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THE MORAY HOUSE SCHOOL OF EDUCATION
THE UNIVERSITY OF EDINBURGH
WELCOME FROM PROGRAMME TEAM
Welcome to Edinburgh and to The Moray House School of Education.
We hope you will have an enjoyable and rewarding time during your stay in Edinburgh.
1 STAFF 4
1.2 Administrative Staff 4
2 PROGRAMME AIMS 5
3 AWARDS 5
3.1 The Post-graduate Certificate in TESOL 5
3.2 The Post-graduate Diploma in TESOL 5
3.3 The MSc TESOL 6
4 PROGRAMME OUTLINE 6
4.1 Three Semester Structure 6
4.2 Option Courses 6
5 LEARNING AND SUPPORT GROUPS 7
5.1 Learning groups 7
5.2 Support groups 8
5.3 Communication 9
6 ALL YEAR CALENDAR 10
7 WEEKLY TIMETABLE 13
7.1 Semester 1 13
7.2 Semester 2 14
8 COMPULSORY COURSES 15
9 OPTION COURSES 33
10 ADDITIONAL COURSE 69
11 BORDERLINE CASES 70
All teaching staff are in Charteris Land
Joan Cutting Room 5.09 0131 651 6324 firstname.lastname@example.org
MSc Education: Language – Theory, Practice and Literacy
Richard Easton Room 4.10 0131 651 6424 email@example.com
MSc Language Teaching
Aileen Irvine Room 3.05B 0131 651 6145 firstname.lastname@example.org
Emma Akdag Guion Room 5.11 0131 651 6336 email@example.com
Florence Bonacino Room 5.11 0131 651 6336 firstname.lastname@example.org
Maria Dasli Room 5.07 0131 651 6400 email@example.com
Janet DeVigne Room 5.11 0131 651 6336 firstname.lastname@example.org
Kati Egriku-Mesu Room 5.11 0131 651 6336 Katalin.Kumesu@ed.ac.uk
Yvonne Foley Room 4.07C 0131 651 6127 email@example.com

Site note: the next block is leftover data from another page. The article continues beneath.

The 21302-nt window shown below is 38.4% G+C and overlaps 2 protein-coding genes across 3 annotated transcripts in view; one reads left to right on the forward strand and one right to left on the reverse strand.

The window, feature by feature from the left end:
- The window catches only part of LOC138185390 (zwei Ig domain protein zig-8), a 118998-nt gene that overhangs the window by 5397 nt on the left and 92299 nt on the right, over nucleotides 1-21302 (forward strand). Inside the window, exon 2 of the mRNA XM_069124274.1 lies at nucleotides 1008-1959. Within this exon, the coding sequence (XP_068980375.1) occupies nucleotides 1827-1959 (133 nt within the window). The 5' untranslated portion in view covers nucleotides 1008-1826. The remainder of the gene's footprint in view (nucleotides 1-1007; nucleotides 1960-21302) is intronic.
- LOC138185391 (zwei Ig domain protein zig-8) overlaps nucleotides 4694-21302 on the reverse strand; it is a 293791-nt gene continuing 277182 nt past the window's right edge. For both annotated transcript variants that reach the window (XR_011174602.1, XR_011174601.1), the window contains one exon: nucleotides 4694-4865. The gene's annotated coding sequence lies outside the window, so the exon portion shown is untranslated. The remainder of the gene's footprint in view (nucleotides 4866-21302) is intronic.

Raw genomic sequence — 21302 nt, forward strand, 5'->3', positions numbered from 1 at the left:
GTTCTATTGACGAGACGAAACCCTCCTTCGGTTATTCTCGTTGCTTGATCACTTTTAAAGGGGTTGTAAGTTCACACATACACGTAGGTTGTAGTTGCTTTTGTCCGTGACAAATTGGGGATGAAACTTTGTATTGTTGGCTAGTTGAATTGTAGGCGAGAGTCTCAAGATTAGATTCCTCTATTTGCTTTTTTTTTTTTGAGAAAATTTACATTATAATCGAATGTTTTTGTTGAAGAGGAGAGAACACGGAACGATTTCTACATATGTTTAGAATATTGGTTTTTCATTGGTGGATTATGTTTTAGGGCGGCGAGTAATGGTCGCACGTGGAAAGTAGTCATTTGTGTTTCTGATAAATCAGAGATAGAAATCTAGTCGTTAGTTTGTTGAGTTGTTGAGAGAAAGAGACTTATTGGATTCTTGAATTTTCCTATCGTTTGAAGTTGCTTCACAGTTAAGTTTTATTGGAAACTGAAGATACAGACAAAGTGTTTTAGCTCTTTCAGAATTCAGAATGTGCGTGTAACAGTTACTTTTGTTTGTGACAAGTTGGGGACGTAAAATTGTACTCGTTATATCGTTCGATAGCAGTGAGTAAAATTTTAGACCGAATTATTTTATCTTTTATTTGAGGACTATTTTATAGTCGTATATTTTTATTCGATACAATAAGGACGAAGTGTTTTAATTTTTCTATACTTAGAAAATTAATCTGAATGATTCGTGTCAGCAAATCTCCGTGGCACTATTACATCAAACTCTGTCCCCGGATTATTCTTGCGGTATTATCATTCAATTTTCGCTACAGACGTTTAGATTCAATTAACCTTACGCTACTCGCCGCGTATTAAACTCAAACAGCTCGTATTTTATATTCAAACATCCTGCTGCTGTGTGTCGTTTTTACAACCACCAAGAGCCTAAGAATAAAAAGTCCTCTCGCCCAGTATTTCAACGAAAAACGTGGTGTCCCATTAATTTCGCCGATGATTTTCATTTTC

Kenneth Fordyce Room 5.09A 0131 651 6411 firstname.lastname@example.org
Mairin Hennebry Room 5.08 0131 651 6539 email@example.com
Margaret Hubbard Room 4.11 0131 651 6415 firstname.lastname@example.org
Ruth Humphreys Room 5.11 0131 651 6336 R.Humphreys@hw.ac.uk
Mike Lynch Room 4.23 0131 651 6422 email@example.com
Bróna Murphy Room 4.07B 0131 651 6408 firstname.lastname@example.org
Lynne Pratt Room 4.22 0131 651 6425 email@example.com
Claudia Rosenhan Room 5.11 0131 651 6336 firstname.lastname@example.org
Pauline Sangster Room 4.11 0131 651 6415 email@example.com
Jessica Watson Room 5.11 0131 651 6336 firstname.lastname@example.org
Moira Ross Room 1.4, Graduate School, Thomson’s Land
0131 651 6206 email@example.com
MSc Language Teaching & MSc Education: Language
Angela Hunter Room 1.4, Graduate School, Thomson’s Land
0131 651 1196 firstname.lastname@example.org
2 PROGRAMME AIMS
3.1 The Post-graduate Certificate in TESOL
This will be awarded to students who successfully complete 60 credits of compulsory courses, and who do not complete other courses.
3.2 The Post-graduate Diploma in TESOL
This will be awarded to students who successfully complete all the compulsory courses and two option courses, and who do not proceed to the MSc.
3.3 The MSc TESOL
This will be awarded to those who successfully complete all the compulsory courses and two option courses, and who successfully complete a dissertation.
4 PROGRAMME OUTLINE
4.1 Three Semester Structure
Students take eight courses (six compulsory and two options) and write a dissertation (total of 180 credits). Each course requires 200 hours to complete; this time includes class time, tutorials, workshops, study time and assessment. Where group or individual preparation for a class or workshop is indicated by the course leader, this will be a requirement.
Three compulsory courses
One or two option courses (20 or 40 credits)
Three compulsory courses
Research: Foundations, Assumptions And Praxis REDU11045 (10 credits)
One or two option courses (20 or 40 credits)
Dissertation preparation – self-study period, with tutorials with a supervisor. (50 credits)
4.2 Option Courses
Students must complete two option courses during the year. One is normally taken in Semester 1 and one in Semester 2. A number of options are available, either as taught courses or as negotiated courses for self-study with tutorial back-up, but the exact number and mode of the options that actually run will depend on the demand and the resources available.